|My experience with Sara Bennett novels is a hit or miss experience. There are moments of great fun mixed with moments of tedium. She often lets the pace drag for too long before ending with a nicely wrapped up story. This latest entry in the Husband Hunters Club fills out those expectations.
Sin with a Scoundrel is the tale of finishing school graduate Clementina Smythe, known to all as Tina. She has set her sights on her long time neighbor and friend to the family Lord Horace Gilfoyle. As an aside, every romance reader knows that the hero cannot be named Horace, so we are assured that something or someone will get in the way of true love. That person is Richard Eversham, a rake who has a reputation of helping other men find their way to convincing a woman to marry. He teaches seduction, so Tina decides he is her best bet to get Horace from looking at her as a sister and finding her attractive enough to marry. Complicating things is the fact that Tina’s father has lost their fortune and without her marrying well, they will be destitute.
More complications soon arise, when it becomes clear that Richard is more than he seems. In fact, he is involved in a secret espionage branch of the government and is looking for a notorious criminal named the Captain; a man who killed Richard’s brother for discovering his identity and who may be behind multiple crimes. Lord Gilfoyle seems to be involved in some of the mess.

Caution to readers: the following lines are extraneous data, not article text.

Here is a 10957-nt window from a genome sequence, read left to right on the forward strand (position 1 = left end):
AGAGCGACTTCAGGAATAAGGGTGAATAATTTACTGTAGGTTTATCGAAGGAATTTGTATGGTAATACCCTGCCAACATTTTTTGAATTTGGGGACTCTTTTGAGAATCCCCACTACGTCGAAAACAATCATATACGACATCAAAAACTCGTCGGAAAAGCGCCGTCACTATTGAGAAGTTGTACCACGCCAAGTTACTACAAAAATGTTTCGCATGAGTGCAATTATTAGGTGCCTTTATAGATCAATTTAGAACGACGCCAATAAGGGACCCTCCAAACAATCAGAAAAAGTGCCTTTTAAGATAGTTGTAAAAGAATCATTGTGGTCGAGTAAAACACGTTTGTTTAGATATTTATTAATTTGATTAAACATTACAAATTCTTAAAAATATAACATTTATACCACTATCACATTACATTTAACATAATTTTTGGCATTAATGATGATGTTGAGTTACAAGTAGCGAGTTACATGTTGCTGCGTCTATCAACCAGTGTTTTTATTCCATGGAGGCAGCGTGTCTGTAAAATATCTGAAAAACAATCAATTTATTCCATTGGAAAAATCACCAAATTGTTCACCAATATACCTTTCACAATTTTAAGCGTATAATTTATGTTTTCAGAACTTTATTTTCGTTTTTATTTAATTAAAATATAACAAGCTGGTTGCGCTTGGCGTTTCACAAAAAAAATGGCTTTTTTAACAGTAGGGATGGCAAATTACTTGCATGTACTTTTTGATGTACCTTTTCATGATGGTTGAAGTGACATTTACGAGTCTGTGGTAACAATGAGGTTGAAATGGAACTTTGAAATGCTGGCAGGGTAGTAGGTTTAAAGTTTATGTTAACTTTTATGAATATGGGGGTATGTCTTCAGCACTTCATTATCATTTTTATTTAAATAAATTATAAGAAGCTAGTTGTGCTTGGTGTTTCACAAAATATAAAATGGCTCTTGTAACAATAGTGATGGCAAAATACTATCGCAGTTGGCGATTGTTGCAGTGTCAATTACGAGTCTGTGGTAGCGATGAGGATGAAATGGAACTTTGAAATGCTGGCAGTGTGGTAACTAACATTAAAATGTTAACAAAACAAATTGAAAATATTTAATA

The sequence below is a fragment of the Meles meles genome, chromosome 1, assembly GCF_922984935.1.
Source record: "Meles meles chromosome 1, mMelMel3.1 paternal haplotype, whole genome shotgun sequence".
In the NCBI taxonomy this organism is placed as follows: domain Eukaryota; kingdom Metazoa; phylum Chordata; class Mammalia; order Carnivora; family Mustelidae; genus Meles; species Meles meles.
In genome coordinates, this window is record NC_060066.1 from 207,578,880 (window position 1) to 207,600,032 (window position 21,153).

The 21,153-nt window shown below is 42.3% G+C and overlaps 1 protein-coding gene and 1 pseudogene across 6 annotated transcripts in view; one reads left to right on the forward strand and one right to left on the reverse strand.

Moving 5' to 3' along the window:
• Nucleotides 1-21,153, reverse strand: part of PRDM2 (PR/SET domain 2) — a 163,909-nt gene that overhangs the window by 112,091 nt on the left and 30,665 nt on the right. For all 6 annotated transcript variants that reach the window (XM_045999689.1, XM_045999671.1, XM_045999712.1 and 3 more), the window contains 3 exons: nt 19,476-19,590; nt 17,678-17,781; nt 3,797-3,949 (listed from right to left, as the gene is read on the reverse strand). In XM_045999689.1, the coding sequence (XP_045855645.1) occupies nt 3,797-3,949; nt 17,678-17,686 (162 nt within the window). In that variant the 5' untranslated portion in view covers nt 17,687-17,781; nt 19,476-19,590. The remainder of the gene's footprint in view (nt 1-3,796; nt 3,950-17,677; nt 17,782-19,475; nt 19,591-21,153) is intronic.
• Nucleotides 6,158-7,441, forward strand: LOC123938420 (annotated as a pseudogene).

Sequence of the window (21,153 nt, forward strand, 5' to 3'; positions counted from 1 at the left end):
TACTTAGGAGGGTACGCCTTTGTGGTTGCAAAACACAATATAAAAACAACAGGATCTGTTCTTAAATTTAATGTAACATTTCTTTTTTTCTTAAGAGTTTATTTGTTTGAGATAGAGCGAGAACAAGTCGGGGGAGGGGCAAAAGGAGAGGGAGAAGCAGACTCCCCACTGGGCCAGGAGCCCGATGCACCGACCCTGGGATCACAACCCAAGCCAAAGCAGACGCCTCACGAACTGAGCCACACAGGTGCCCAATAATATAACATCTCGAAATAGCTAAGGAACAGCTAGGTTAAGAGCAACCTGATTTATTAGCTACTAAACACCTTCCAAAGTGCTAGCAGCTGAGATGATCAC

So Tina finds herself being used by Richard to get to Gilfoyle, who really doesn’t want to marry her. And when Tina realizes that Richard is not only teaching her to seduce but is in fact, seducing her, she is lost. The plotlines take us to several house parties, all of which involve intrigue and moments of seduction. All of which also seem at times, far-fetched and often plodding. There are others involved that actually engage the reader. The story between Tina’s maid and Richard’s valet/man of business is actually enjoyable.
I struggled through much of this book, having to convince myself to keep reading. The ending picked up momentum but it was too little to completely save the book. Tina is inconsistent – at times pragmatic and at times, nonsensical. Richard is a generally good hero, but he too often lets his heart get carried away without keeping his trek for justice in his head. If he was really a spy, we might be in trouble.
Sin with a Scoundrel is a tale that has some interesting components but also has many moments of incongruity and frankly, a bit of a boring tedium that bogged down the tale. Sara Bennett has written better stories and the reader would be better off seeking out one of those.